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Brown v. Shyne
Court of Appeals of New York
242 N.Y. 176, 151 N.E. 197 (1926)
Brown (plaintiff) hired Shyne (defendant) to perform chiropractic treatments upon her. Shyne did not possess a chiropractic license, but held himself out as being able to diagnose illnesses and perform the disease. Shyne’s practice of medicine without a license violated the Public Health Law of New York and he was guilty of a misdemeanor. After receiving nine treatments from Shyne, Brown became paralyzed. She brought suit against Shyne for negligence. At trial, the trial judge instructed the jury that it could find Shyne liable for violating the Public Health Law and thus committing negligence per se, rather than being liable for medical malpractice. The jury found Shyne liable for negligence per se and awarded Brown a judgment of $10,000 for damages. Shyne appealed.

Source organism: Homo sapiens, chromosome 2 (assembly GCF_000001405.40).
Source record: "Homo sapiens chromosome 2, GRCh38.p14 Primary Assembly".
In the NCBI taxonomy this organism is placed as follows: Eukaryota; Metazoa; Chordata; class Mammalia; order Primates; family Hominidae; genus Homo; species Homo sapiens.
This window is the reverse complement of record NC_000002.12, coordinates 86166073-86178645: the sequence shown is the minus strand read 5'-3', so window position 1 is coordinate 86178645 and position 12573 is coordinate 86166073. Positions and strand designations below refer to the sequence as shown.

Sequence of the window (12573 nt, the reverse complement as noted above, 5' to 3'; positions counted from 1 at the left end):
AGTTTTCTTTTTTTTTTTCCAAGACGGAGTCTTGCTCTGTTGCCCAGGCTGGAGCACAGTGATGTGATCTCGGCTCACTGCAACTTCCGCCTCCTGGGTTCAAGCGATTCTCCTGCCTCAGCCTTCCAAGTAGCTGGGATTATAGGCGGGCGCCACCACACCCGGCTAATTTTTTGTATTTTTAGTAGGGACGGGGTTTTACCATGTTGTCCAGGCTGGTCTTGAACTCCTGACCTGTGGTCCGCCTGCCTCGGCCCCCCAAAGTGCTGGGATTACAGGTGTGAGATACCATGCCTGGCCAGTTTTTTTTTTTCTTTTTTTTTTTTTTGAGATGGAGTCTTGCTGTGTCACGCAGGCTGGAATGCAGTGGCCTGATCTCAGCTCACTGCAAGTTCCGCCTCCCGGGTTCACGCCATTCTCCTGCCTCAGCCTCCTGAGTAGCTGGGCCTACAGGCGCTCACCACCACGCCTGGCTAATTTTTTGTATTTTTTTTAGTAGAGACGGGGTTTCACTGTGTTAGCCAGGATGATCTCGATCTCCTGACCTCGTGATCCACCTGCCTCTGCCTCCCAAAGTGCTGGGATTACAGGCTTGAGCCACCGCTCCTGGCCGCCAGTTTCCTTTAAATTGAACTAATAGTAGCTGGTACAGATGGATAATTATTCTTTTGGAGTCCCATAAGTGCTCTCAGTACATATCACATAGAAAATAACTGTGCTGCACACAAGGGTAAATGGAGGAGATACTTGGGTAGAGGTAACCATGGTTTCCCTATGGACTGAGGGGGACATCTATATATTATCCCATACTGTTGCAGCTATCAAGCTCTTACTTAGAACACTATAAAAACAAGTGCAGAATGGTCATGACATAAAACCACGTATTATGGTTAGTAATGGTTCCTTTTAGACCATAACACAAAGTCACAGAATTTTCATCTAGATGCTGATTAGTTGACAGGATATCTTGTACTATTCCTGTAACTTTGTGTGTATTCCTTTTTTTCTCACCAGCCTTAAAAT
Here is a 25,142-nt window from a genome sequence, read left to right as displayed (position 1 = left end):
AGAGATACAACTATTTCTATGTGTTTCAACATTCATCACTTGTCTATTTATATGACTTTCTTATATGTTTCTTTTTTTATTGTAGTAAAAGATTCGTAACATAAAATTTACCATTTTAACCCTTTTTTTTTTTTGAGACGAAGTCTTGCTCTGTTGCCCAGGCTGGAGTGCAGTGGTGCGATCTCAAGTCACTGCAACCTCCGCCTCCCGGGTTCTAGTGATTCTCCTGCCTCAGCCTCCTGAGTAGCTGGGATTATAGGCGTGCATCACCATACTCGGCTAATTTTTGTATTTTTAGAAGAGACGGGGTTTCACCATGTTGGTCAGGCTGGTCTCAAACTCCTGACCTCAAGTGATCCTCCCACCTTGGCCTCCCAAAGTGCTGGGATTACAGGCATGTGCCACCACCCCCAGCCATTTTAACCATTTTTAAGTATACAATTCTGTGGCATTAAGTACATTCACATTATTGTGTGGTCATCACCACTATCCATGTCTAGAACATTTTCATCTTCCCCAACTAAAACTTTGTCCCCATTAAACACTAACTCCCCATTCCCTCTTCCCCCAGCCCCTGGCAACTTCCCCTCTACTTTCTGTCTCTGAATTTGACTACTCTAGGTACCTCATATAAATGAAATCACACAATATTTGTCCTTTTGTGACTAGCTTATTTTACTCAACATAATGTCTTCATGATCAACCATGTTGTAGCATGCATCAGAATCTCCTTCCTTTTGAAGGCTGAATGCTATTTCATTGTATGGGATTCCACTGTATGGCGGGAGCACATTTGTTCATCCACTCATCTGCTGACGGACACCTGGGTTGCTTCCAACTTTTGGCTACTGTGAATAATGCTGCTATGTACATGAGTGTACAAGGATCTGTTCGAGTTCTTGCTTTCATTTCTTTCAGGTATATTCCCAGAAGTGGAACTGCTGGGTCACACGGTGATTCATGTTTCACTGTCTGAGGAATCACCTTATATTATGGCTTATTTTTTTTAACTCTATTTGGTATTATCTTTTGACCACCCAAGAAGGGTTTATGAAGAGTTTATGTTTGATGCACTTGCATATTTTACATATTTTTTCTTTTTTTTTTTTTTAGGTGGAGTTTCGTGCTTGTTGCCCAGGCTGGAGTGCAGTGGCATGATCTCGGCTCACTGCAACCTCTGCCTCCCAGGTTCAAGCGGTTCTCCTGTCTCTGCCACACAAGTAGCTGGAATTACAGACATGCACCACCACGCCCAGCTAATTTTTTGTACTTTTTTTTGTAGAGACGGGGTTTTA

Rule of Law
Holding and Reasoning (Lehman, J.)
Dissent (Crane, J.)
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